To put this throughput in clinical context, a patient may have 10,000 white blood cells per of blood. The microfluidic device can therefore process this amount of sample in less than one minute, potentially making this approach a powerful clinical tool for blood analysis. For example it may be employed to distinguish and enrich myeloid and lymphoid leukemia cells through biomechanical sorting [38], [39] without antibody labeling. Alternatively, differentiating and sorting invasive and noninvasive cancers [25] may improve cancer treatment. Furthermore, biomechanical enrichment of malaria infected red blood cells [40] may prove useful for lower detection limits of malaria for improved surveillance.

The continuous flow separation strategy has an advantage over previously reported methods [29], [30] in that sorted cells can be continuously collected at the outlets. Another major advantage is that our approach requires minimal external control and sample preparation. The stiffness-dependent separation is, therefore, important for the rapid enrichment of abnormal cells, which can enhance or potentially replace traditional disease detection methods. Thus, the use of the microfluidic platform for stiffness-based cell separation opens a way for rapid, low-cost biomedical assays and point-of-care clinical diagnostics.

Materials and Methods

Microfluidic Device Fabrication

The microfluidic device was made by replica molding Polydimethylsiloxane (PDMS) (Sylgard 184 Dow Corning Corp) on a permanent mold (Figure S1). The mold is made from SU-8 2007 through a two-step photolithography. The mold dimensions were measured with profilometry (Dektak 150 profiler) and verified with a confocal microscope (Olympus LEXT). The gap between the ridges and the bottom channel wall is designed to be smaller than the cell diameter (Figure 1A). Uncured PDMS was mixed in a 10∶1 ratio of elastomer to curing agent, then poured onto the SU-8 mold to a thickness of and cured in an oven at for 6 hours. The cured PDMS layer was peeled off the mold and inlet and outlet holes were punched with biopsy punch. The PDMS microchannel was treated with oxygen plasma (Harrick plasma cleaner PDS 32G) for 2 minutes then bonded to a glass slide. To prevent cell adhesion, bovine serum albumin (BSA) was dissolved in PBS at concentration of and the solution was injected into the channel and stored at overnight.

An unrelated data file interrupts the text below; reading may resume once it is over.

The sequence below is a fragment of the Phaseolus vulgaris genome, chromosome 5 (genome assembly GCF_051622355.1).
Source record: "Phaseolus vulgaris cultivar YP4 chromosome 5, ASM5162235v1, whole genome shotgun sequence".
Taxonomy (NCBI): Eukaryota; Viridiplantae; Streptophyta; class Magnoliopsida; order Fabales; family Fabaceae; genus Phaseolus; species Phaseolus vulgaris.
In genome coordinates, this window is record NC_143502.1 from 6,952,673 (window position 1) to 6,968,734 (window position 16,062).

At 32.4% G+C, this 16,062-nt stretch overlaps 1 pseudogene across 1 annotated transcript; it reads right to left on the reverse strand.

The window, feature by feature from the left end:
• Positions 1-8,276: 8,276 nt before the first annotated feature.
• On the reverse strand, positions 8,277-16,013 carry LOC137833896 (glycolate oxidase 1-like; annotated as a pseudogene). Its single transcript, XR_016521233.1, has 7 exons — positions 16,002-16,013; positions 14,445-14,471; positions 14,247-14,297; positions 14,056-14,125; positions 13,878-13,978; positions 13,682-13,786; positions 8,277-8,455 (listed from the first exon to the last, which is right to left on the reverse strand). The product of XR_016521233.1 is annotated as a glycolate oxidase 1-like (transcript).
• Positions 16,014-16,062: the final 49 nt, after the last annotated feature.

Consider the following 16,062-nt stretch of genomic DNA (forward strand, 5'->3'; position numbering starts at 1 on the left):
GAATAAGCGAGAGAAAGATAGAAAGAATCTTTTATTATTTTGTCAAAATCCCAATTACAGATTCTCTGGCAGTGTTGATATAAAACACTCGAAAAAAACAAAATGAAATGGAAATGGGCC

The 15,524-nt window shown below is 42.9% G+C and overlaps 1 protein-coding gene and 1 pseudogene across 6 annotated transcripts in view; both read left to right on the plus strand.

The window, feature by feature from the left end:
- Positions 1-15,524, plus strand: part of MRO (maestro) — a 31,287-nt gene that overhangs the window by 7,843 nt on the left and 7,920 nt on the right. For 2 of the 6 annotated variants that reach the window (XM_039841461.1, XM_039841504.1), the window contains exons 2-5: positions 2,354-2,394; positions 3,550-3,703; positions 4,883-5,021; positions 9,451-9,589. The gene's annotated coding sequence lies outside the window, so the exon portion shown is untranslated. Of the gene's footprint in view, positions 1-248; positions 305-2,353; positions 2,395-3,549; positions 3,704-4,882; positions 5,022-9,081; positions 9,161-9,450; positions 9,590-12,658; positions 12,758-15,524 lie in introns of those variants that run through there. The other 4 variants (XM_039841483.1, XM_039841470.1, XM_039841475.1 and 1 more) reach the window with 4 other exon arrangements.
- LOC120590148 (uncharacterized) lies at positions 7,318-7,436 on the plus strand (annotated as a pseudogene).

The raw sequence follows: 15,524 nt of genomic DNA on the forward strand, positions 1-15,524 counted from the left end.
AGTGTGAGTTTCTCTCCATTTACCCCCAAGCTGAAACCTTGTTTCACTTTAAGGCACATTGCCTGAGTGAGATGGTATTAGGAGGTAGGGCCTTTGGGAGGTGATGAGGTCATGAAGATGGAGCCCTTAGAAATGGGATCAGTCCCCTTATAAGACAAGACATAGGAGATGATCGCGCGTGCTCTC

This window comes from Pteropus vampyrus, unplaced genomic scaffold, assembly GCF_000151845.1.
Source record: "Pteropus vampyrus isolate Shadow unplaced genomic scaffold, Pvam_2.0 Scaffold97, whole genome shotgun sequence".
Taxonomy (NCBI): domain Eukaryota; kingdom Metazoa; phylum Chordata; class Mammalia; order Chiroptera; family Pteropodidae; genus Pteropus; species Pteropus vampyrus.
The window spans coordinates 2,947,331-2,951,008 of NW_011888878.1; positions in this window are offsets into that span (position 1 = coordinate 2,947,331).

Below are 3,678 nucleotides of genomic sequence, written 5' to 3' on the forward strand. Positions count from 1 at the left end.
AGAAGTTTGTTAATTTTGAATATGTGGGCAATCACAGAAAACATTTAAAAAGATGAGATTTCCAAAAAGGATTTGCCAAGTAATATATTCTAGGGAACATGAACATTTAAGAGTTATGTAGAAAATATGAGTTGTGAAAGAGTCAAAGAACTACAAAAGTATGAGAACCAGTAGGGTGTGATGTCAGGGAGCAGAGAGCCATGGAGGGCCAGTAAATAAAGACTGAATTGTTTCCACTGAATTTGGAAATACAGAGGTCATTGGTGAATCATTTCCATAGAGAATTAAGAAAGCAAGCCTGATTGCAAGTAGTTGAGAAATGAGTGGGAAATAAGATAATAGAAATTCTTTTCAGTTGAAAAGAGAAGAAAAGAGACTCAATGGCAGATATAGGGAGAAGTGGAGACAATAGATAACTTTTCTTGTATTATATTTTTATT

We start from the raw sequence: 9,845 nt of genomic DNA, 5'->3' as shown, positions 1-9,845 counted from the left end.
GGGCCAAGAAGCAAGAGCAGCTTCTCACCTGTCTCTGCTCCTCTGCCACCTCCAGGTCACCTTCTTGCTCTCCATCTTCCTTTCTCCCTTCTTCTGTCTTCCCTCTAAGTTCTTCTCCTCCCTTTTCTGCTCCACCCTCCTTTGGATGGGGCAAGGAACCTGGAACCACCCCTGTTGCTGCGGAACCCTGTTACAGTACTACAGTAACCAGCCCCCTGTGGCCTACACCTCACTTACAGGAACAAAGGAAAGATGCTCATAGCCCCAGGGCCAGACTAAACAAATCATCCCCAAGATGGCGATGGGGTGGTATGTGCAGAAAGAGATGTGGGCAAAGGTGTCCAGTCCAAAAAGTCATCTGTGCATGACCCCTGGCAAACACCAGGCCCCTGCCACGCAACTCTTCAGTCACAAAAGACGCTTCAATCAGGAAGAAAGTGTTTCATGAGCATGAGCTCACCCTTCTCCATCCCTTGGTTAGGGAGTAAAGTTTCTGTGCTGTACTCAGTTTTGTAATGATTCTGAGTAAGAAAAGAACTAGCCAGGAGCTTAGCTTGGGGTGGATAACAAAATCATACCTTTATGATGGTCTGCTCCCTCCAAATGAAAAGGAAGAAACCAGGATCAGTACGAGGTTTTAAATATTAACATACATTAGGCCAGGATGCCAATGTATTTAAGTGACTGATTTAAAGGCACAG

Cell Procurement and Preparation

The K562 cells (CCL-243) and Jurkat cells (CRL-1990) were purchased from ATCC. HeyA8 and Hey cell lines were provided by Dr. G. Mills (MD Anderson Cancer Center, Houston, TX) [41]. Red blood cells were withdrawn from healthy donors using protocols (H12002) approved by the Georgia Institute of Technology Institute Review Board. This research involving human participants was approved by the Georgia Institute of Technology Institute Review Board. We have received written consent from the donors of the RBCs used in this study. K562 cells were cultured and maintained in Iscove's modified Dulbecco's medium (ATCC) with the addition of fetal bovine serum (FBS). Jurkat, Hey and HeyA8 cells were cultured and maintained in RPMI-1640 medium (Sigma) with the addition of FBS. All cells were incubated at with . Cells were expanded to confluency in a culture flask over two days. CD was added to K562 cells and incubated for 2 hours and washed twice. To avoid the reversible effect of the CD treatment, the cells treated with CD were immediately used for the flow experiment and the AFM measurement. 4% formaldehyde was added to K562 cells and incubated at room temperature for 30 minutes and wished twice. RBCs were isolated from whole blood through centrifugation and 10% v/v sodium citrate anticoagulant was added and cell solution was diluted in PBS buffer. Four different cell labeling agents were used. Except for RBC experiment, we used lipid stains: Vybrant DiO (Life Technologies) and Vybrant DiD (Life Technologies) at 5 . For the RBC experiment, we labeled HeyA8 cells with Vybrant Cell Tracer CFDA (Life Technologies) and RBCs with CellTracker CMTPX (Life Technologies).

Experimental Setup